39 Tdscanuck : Not really. The engines are designed to contain parts that they can contain (e.g. blades) but parts on the outside (like the starter) aren't containe
40 Higherflyer : The airworthiness certificate may say -88, -90 or -95/717, but the type ratings on pilot certificates show them as DC-9's.
41 Post contains images AAR90 : Sorry if you think I was upset... I was not. Just thought what I wrote made sense. I'll try again (see below). The START VALVE OPEN light simply indi
42 TrijetsRMissed : True, I should know better. I misinterpreted what was said earlier. Thank you for clarifying. Whatever happened to this crew? I assume at the very le
43 Neuroticdave : I congratulate the pilots on a job well done in getting that bird on the ground with no incidents.
44 FlagshipAZ : Is it too soon to know whether N454AA is repairable, or a write-off? Obviously the port engine is a total loss, but how did the fuselage & tail assemb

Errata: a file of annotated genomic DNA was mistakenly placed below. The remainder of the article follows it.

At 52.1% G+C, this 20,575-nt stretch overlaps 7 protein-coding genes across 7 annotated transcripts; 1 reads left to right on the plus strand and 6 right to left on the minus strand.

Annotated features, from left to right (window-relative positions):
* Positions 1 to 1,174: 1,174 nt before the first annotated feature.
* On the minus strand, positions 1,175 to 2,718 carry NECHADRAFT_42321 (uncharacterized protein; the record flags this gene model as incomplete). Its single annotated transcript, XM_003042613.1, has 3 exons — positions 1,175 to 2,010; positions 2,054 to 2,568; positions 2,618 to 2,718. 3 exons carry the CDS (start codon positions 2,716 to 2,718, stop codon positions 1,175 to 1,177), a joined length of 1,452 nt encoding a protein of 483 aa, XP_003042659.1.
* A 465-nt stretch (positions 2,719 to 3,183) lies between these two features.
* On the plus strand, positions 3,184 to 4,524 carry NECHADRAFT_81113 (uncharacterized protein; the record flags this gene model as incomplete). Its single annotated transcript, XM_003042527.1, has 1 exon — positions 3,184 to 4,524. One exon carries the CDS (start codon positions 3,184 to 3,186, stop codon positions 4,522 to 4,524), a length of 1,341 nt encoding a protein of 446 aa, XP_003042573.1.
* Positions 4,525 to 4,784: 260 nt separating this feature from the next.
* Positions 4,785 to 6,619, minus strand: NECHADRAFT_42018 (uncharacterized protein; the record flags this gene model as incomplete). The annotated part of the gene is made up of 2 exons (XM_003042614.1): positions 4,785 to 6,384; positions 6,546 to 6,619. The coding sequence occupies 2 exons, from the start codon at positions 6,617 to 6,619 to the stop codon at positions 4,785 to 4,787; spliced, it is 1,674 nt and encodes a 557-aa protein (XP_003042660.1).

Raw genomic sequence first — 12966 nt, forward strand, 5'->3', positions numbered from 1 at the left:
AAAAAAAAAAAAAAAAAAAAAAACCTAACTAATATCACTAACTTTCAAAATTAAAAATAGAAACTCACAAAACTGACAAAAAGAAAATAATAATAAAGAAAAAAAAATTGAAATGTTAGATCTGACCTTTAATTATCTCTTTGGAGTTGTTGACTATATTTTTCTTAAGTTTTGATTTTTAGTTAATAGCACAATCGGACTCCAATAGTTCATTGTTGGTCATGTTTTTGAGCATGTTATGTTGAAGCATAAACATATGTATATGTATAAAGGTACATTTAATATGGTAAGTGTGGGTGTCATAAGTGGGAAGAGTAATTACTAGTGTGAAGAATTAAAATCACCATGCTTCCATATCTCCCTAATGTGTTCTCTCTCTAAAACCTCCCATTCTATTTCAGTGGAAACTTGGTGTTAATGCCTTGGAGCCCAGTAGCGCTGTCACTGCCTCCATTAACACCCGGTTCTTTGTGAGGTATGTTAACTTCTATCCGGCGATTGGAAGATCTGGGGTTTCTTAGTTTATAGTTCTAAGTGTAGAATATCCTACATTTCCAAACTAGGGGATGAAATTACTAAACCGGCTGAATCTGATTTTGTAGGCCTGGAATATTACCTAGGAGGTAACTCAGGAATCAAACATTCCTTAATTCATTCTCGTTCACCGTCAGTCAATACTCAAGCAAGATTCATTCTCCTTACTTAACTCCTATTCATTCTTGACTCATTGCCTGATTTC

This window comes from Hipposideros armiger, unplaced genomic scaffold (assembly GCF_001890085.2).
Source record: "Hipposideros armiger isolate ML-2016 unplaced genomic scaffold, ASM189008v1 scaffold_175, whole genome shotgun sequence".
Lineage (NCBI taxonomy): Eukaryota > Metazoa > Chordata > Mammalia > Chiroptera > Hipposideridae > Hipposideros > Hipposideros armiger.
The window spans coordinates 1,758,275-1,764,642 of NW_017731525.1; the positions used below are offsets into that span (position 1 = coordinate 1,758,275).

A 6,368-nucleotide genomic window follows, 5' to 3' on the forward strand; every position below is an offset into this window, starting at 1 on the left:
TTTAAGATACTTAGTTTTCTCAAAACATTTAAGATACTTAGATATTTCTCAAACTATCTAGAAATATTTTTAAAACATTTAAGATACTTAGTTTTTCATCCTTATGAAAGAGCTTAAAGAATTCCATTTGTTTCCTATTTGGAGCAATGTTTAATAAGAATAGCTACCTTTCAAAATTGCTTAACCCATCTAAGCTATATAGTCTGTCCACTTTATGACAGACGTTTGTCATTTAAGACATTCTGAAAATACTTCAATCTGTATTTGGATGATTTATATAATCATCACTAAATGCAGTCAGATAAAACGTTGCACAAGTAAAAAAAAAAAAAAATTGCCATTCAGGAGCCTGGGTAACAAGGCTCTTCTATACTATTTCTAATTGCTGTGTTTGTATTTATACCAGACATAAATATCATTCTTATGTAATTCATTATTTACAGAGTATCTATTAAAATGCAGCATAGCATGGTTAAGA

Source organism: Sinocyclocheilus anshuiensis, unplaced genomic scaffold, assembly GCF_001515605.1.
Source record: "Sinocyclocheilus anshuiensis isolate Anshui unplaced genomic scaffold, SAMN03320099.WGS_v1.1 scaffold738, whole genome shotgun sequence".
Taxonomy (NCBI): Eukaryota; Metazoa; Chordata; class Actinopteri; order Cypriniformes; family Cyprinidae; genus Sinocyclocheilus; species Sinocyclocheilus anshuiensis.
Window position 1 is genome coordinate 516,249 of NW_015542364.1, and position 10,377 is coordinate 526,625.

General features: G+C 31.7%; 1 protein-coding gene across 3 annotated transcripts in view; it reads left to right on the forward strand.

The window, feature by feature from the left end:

45 MrSTL : I was at Lambert today, I 'm pretty sure I saw this bird without its engine parked in front of the maintenance hangar. Seems like a long time (a month
46 PC12Fan : That's the one.
47 Litz : Remember the AA 762 some time back that blew an engine during a MX runup, whilst on the test stand? Pieces of that fragmented disk sailed clean over
48 FlagshipAZ : I just recently learned that the AA 762 in question, N330AA has been written-off and is now being prepped for dismantlement at LAX. I certainly hope t
49 EMBQA : Why would it...?? I'm sure it was back flying a few days later. That damage actually is pretty minor. A quick engine change, a new cowling and you're
50 Tdscanuck : That one was ugly. The disk split into three pieces, which is the worst possible configuration. One piece went up and over the whole airport. One wen
51 OPNLguy : I agree, and likewise with N654US at PHL a few years back. Once you get fire damage, the two big questions that come up are (1) can there be a cost-e
52 LASOctoberB6 : I forgot how bad that plane looked after it's accident. Why so?
53 Tdscanuck : Apparently, splitting in three gives you the maximum velocity of the pieces. Conservation of momentum ensures that the sum of the momentum vectors of
54 OPNLguy : Makes perfect sense if you think about, mathematics aside. Not unlike the MIRV warheads on missiles--multiple pieces with multiple potential targets,